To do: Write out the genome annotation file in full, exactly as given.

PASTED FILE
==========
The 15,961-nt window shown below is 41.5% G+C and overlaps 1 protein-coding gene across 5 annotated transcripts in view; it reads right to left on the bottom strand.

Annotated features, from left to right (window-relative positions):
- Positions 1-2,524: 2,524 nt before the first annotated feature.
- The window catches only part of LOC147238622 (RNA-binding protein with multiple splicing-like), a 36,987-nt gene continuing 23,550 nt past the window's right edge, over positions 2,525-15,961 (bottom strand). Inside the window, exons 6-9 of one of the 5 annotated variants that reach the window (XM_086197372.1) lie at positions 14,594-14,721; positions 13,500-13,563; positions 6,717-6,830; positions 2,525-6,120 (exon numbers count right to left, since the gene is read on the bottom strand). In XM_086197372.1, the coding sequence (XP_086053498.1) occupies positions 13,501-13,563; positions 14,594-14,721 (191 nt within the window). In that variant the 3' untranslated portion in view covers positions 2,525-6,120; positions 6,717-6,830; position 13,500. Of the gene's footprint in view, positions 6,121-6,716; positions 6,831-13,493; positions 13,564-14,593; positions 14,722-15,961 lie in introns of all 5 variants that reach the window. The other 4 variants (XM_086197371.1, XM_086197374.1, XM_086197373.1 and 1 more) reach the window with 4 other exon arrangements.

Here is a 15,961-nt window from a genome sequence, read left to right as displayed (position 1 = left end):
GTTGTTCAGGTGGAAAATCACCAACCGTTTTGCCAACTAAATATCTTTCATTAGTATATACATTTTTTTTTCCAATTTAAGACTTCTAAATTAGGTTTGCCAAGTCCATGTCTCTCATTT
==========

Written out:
The 15,961-nt window shown below is 41.5% G+C and overlaps 1 protein-coding gene across 5 annotated transcripts in view; it reads right to left on the bottom strand.

Annotated features, from left to right (window-relative positions):
- Positions 1-2,524: 2,524 nt before the first annotated feature.
- The window catches only part of LOC147238622 (RNA-binding protein with multiple splicing-like), a 36,987-nt gene continuing 23,550 nt past the window's right edge, over positions 2,525-15,961 (bottom strand). Inside the window, exons 6-9 of one of the 5 annotated variants that reach the window (XM_086197372.1) lie at positions 14,594-14,721; positions 13,500-13,563; positions 6,717-6,830; positions 2,525-6,120 (exon numbers count right to left, since the gene is read on the bottom strand). In XM_086197372.1, the coding sequence (XP_086053498.1) occupies positions 13,501-13,563; positions 14,594-14,721 (191 nt within the window). In that variant the 3' untranslated portion in view covers positions 2,525-6,120; positions 6,717-6,830; position 13,500. Of the gene's footprint in view, positions 6,121-6,716; positions 6,831-13,493; positions 13,564-14,593; positions 14,722-15,961 lie in introns of all 5 variants that reach the window. The other 4 variants (XM_086197371.1, XM_086197374.1, XM_086197373.1 and 1 more) reach the window with 4 other exon arrangements.

Here is a 15,961-nt window from a genome sequence, read left to right as displayed (position 1 = left end):
GTTGTTCAGGTGGAAAATCACCAACCGTTTTGCCAACTAAATATCTTTCATTAGTATATACATTTTTTTTTCCAATTTAAGACTTCTAAATTAGGTTTGCCAAGTCCATGTCTCTCATTT